Professor Shannon teaches in the Economics Department, Clemson University.
A chart in the January 1982 issue of Reader’s Digest predicts an explosive growth in the world’s population. Are we in dire danger of over-populating the world and causing widespread famine?
It all depends on how you look at things.
About a hundred years ago, an Englishman named Edwin Abbott wrote a book called Flatland. In it he depicts a two-dimensional world populated by lines, triangles, squares, other polygonal figures, and circles.
In a thoroughly charming manner, Abbott explains how the Flat-landers organized society (those with more sides had greater rank), how they recognized each other (sometimes by feeling), and how they built their homes (with narrow entrances for the women, who were all straight lines and could readily damage other members of society).
What Abbott’s imaginative book clearly shows is that the assumptions we make about society have a great deal to do with the sort of future we can predict. That certainly holds true for the problem of population growth.
In his recent book, The Ultimate Resource, economist Julian Simon presents data that cast severe doubt on the likelihood that the presently rapid growth of population will continue. At least twice in history—once when men first began to use tools, and again about 10,000 years ago, when they started to farm—population grew very rapidly, only to taper off and grow at a much slower rate.
But what if the present trend does continue? How will we feed and clothe ourselves—not to mention providing homes and energy?
Again, the outcome depends squarely on how we look at things—what assumptions we make about mankind’s ability to produce as well as to reproduce.
Consider a family sitting down to share an apple pie. If another person arrives to join them, there will clearly be less for those who got there first. Such a view as this lies implicitly behind the thinking of all those people who urge drastic birth control measures.
But that view ignores the productive potential of new members of society. After all, can’t they add to the world’s output of goods and services?
Can we, though, anticipate that they will add a proportional amount? Two hundred years ago, Thomas Malthus predicted that they would not. Thus was applied the famous “law of diminishing returns” which still plagues the thinking of people who fear rapid population growth.
Malthus’s prophecy, however, did not come true. Instead of living standards falling as population increased, they have gone up. As Julian Simon and others suggest, there are several important reasons why this has happened.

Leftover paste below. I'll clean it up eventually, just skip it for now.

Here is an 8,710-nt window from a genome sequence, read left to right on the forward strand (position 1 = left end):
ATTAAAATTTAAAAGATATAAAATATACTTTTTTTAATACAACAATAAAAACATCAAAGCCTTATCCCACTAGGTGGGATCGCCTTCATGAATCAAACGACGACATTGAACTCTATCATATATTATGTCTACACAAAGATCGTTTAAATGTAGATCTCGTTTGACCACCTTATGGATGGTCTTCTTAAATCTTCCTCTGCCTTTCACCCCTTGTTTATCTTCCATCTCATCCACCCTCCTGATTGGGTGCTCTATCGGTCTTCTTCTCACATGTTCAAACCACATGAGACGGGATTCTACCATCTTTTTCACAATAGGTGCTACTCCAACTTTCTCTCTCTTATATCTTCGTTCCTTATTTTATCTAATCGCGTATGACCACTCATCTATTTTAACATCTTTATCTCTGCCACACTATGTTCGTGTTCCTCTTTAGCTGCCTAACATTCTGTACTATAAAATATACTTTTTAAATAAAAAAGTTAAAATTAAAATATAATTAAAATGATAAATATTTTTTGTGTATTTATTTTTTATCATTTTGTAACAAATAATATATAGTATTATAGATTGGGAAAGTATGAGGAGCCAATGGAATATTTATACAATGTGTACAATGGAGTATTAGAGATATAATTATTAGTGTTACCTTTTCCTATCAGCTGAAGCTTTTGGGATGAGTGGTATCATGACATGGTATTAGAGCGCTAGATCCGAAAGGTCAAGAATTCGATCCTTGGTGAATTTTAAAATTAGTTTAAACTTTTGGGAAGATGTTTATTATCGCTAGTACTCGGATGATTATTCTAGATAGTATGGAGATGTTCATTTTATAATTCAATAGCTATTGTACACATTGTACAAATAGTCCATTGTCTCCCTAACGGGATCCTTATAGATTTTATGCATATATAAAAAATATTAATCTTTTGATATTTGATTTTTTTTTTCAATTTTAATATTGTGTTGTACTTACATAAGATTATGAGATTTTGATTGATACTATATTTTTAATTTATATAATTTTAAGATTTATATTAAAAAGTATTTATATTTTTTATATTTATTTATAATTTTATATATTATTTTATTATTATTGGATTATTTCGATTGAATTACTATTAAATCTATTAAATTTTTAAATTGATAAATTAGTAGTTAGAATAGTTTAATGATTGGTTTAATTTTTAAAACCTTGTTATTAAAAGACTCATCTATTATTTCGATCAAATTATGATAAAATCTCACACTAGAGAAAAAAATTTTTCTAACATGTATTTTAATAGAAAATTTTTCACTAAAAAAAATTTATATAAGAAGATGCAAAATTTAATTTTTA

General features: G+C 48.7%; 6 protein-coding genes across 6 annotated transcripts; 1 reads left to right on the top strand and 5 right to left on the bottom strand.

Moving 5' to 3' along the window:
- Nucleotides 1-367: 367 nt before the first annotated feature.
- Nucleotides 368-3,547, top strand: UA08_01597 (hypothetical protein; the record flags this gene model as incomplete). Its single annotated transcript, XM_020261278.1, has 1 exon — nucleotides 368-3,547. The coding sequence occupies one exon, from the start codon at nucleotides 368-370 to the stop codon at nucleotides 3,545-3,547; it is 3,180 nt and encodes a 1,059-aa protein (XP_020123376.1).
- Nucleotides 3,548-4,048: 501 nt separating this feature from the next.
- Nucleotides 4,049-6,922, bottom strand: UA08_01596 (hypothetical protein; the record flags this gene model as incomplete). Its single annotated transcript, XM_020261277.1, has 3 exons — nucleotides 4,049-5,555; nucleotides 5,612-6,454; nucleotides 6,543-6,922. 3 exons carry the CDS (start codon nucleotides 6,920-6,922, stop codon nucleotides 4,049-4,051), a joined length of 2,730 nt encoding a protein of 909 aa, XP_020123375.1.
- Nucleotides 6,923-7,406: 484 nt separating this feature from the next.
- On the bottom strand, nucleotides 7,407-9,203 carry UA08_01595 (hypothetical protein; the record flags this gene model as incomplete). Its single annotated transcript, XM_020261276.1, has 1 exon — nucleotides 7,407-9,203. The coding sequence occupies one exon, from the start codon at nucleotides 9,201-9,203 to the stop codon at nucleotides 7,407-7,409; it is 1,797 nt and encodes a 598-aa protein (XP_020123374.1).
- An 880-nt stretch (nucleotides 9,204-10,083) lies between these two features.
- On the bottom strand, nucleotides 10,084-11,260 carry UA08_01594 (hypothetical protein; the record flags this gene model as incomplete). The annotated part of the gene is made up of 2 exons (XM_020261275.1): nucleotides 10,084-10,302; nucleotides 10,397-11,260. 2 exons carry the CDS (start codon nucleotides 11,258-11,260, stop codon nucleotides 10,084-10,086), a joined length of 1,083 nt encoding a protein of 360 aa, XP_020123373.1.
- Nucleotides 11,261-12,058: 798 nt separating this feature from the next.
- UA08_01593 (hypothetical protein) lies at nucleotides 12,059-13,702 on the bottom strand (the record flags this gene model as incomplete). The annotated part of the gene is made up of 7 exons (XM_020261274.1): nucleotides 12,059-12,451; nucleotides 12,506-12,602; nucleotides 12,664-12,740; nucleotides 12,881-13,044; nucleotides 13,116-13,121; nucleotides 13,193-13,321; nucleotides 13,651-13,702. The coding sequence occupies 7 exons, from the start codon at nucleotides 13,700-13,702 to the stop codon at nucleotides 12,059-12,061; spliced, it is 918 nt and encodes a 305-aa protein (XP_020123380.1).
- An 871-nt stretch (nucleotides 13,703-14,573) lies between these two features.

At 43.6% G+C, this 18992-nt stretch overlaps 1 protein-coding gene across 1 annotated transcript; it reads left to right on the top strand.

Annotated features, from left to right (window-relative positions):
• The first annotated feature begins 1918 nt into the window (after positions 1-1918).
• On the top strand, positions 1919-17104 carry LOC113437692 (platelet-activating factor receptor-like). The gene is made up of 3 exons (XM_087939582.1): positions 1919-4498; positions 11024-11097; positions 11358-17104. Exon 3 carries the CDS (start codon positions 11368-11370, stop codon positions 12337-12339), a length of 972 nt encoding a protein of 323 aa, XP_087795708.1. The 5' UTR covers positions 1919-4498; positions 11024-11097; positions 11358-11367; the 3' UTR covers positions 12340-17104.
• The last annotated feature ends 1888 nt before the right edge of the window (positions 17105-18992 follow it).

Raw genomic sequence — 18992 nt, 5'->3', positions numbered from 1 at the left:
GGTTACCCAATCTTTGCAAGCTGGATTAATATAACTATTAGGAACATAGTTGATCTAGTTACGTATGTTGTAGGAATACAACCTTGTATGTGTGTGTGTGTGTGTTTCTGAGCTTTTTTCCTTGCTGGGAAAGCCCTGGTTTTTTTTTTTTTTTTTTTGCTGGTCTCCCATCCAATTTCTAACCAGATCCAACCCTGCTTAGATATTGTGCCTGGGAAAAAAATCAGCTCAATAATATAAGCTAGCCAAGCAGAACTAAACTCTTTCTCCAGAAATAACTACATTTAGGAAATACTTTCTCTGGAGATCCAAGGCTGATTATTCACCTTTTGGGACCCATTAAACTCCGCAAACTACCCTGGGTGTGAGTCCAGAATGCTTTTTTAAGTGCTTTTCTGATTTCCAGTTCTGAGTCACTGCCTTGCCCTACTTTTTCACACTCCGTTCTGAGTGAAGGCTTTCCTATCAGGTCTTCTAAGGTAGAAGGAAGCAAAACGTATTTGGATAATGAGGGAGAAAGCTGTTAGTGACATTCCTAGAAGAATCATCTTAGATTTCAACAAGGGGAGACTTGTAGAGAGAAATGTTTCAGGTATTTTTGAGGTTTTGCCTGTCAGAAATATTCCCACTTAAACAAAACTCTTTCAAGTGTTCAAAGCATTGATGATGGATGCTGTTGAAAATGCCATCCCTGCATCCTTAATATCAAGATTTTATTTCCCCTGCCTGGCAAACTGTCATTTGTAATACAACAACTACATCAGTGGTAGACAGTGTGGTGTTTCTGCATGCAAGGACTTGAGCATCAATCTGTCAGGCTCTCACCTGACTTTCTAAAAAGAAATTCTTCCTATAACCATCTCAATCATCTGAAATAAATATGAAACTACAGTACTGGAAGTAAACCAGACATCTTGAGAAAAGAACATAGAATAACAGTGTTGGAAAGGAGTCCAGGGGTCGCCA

One is the advantage of division of labor which Adam Smith described. It enormously enhances our ability to produce.
Moreover, denser population makes both transportation and communication easier. Simon points by way of example to the agonizing difficulties of transporting food in early America; he also quotes one source as noting that “it was cheaper to move a ton of iron across the Atlantic than to carry it ten miles through Pennsylvania.”
Most importantly, Simon argues, the growth of population simply means there will be more people to enjoy what life has to offer and to conceive of dramatic new ways to deal with our problems.
In Abbott’s fanciful book, one of the residents of Flatland takes an excursion into the world of three dimensions. Thus the book can be used—as Carl Sagan employed it for his TV series “Cosmos”—as a device to provoke us into trying to imagine what a fourth dimension must be like.
So, too, with the matter of population growth. We must not allow ourselves to become trapped into thinking solely in terms of a future whose dimensions are limited.
Over the long run, Simon notes, resource costs have steadily fallen as man has used his creative wit to contrive new means of coping with scarcity. He sees scarcity, in fact, not as a formidable barrier but rather as an exciting challenge.
Simon has left behind the flatland of the folk who despair at population growth. In his hopeful vision, “the ultimate resource is people—skilled, spirited, and hopeful people who will exert their wills and imaginations for their own benefit, and so, inevitably, for the benefit of us all.”